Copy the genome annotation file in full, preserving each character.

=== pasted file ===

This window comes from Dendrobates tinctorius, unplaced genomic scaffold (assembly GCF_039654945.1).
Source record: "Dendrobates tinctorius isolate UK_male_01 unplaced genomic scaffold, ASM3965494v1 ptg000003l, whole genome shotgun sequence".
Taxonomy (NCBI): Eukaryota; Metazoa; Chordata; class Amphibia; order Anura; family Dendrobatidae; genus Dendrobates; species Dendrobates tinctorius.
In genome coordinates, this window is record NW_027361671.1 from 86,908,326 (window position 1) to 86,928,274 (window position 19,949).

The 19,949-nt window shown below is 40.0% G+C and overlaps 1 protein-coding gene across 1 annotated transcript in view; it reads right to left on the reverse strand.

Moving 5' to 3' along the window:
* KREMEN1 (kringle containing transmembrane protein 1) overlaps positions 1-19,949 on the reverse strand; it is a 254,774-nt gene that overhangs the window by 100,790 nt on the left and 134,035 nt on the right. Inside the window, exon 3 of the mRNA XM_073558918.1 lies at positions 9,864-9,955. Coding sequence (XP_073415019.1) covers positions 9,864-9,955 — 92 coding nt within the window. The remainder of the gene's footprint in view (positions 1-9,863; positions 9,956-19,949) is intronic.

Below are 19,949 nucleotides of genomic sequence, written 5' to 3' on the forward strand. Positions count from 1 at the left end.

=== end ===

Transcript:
This window comes from Dendrobates tinctorius, unplaced genomic scaffold (assembly GCF_039654945.1).
Source record: "Dendrobates tinctorius isolate UK_male_01 unplaced genomic scaffold, ASM3965494v1 ptg000003l, whole genome shotgun sequence".
Taxonomy (NCBI): Eukaryota; Metazoa; Chordata; class Amphibia; order Anura; family Dendrobatidae; genus Dendrobates; species Dendrobates tinctorius.
In genome coordinates, this window is record NW_027361671.1 from 86,908,326 (window position 1) to 86,928,274 (window position 19,949).

The 19,949-nt window shown below is 40.0% G+C and overlaps 1 protein-coding gene across 1 annotated transcript in view; it reads right to left on the reverse strand.

Moving 5' to 3' along the window:
* KREMEN1 (kringle containing transmembrane protein 1) overlaps positions 1-19,949 on the reverse strand; it is a 254,774-nt gene that overhangs the window by 100,790 nt on the left and 134,035 nt on the right. Inside the window, exon 3 of the mRNA XM_073558918.1 lies at positions 9,864-9,955. Coding sequence (XP_073415019.1) covers positions 9,864-9,955 — 92 coding nt within the window. The remainder of the gene's footprint in view (positions 1-9,863; positions 9,956-19,949) is intronic.

Below are 19,949 nucleotides of genomic sequence, written 5' to 3' on the forward strand. Positions count from 1 at the left end.